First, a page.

Republicans say that they plan to be more fiscally responsible should they hold onto power after the 2020 election. But how many times have fiscal conservatives been told this by the party that is supposed to care about debt and deficits? Fool me once …
Is Kansas City Fare?
Free bus rides in Kansas City? That might be the new norm in the City of Fountains after the municipal government voted unanimously to ask the city manager to come up with a plan to eliminate fares on all city buses. Local politicians say implementing free fares is good for the environment and helps low-income riders. It seems like these bureaucrats have never heard of the expression: There ain’t no such thing as a free lunch.
Kansas City currently spends approximately $75 million per year to operate its bus and bus rapid transit services. Revenues from the farebox only account for about 11%, or $8.5 million, of its operating costs. The city requires additional subsidies to make up for the shortfall. In fact, city officials look under every rock for extra public transit funding, except in the pockets of the riders who actually use the system.
This has been the norm not only in Kansas City but in most North American cities that possess a vast transit system. The farebox recovery ratio – the system’s total fare revenue divided by its total operating expenses – has been dwindling over the years as politicians ensure that everyone but the riders pay for transit. In Toronto, for instance, fares cover about 60% of the Toronto Transit Commission’s (TTC) annual costs, relying on funding from the three levels of government and other modest mechanisms to make up for the deficit.
While this is troublesome, the real frightening trend is the push for free transit. Across North America, elected officials are listening to activists and, thus, considering making subways, trams, and buses free to use. For example, last month, Member of Provincial Parliament and Ontario Liberal Party leadership hopeful Michael Coteau proposed letting Torontonians access the TTC for free to fight climate change. Anyone who has ever been on the TTC, especially at rush hour, understands how overcrowded the system already is: Passengers are packed like sardines on subway carts, buses run late all the time, and you may need to wait for three other streetcars before you can travel to your destination.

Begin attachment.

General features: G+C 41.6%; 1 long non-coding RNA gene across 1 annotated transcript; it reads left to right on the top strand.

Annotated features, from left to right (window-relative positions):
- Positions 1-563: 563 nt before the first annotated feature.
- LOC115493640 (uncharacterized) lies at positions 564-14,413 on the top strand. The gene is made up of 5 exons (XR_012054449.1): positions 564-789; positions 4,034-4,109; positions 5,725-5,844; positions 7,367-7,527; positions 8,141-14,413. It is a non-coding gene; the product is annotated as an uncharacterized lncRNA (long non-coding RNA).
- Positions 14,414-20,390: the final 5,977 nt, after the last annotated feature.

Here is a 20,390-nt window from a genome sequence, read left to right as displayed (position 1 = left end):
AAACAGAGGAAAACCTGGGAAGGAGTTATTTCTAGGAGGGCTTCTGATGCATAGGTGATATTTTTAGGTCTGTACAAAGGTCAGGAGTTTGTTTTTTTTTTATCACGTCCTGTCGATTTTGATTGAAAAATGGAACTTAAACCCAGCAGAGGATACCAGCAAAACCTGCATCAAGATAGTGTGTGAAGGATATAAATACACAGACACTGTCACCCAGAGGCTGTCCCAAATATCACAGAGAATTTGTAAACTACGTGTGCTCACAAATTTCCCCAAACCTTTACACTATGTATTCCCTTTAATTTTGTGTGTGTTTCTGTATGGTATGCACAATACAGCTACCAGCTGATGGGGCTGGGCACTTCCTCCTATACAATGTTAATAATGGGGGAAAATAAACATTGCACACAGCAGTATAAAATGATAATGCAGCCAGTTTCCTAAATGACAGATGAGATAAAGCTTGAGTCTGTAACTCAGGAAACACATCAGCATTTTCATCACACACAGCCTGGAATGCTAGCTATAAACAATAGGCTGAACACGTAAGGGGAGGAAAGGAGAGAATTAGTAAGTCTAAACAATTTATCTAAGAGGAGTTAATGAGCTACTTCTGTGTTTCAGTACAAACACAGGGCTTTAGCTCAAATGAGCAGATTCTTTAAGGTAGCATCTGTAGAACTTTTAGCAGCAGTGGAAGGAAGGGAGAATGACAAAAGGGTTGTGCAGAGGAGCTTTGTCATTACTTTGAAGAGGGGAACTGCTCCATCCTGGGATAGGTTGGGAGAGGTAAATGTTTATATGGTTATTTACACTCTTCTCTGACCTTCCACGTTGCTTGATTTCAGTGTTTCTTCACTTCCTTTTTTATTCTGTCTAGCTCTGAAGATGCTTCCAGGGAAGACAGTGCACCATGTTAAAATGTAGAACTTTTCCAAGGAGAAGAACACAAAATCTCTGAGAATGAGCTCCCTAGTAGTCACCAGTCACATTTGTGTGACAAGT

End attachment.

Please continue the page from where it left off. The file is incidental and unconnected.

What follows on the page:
When something is free, you are certainly going to increase consumption, making the system more expensive to operate. Any jurisdiction that has tried going this route has suffered from falling revenues, higher operating costs, and a surge in passenger-related incidents. The only solution to transit issues is to adopt a so-called users pay-users benefit model, which means that riders pay nearly the full cost of their ride. This may not go over well with professional activists, left-leaning politicians, and pundits, but it is the only way to create fairness and raise money without punishing those who do not ride the bus.
When you have access to a vast ocean of money, it can be easy to be seduced by the Mephistophelean spirit and start spending on everything you want. At the same time, you have an elected position to keep, so you want the people to love you and vote for you. This is a difficult and dangerous combination. Politicians want to give away free stuff, officials desire to break the budget, and central banks have carte blanche to employ monetary tools that lead to trillions in new money. Plato wrote, “The measure of a man is what he does with power.” We see in real-time what these individuals do with power, and the results make you want to hang your head in shame.
Read more from Andrew Moran.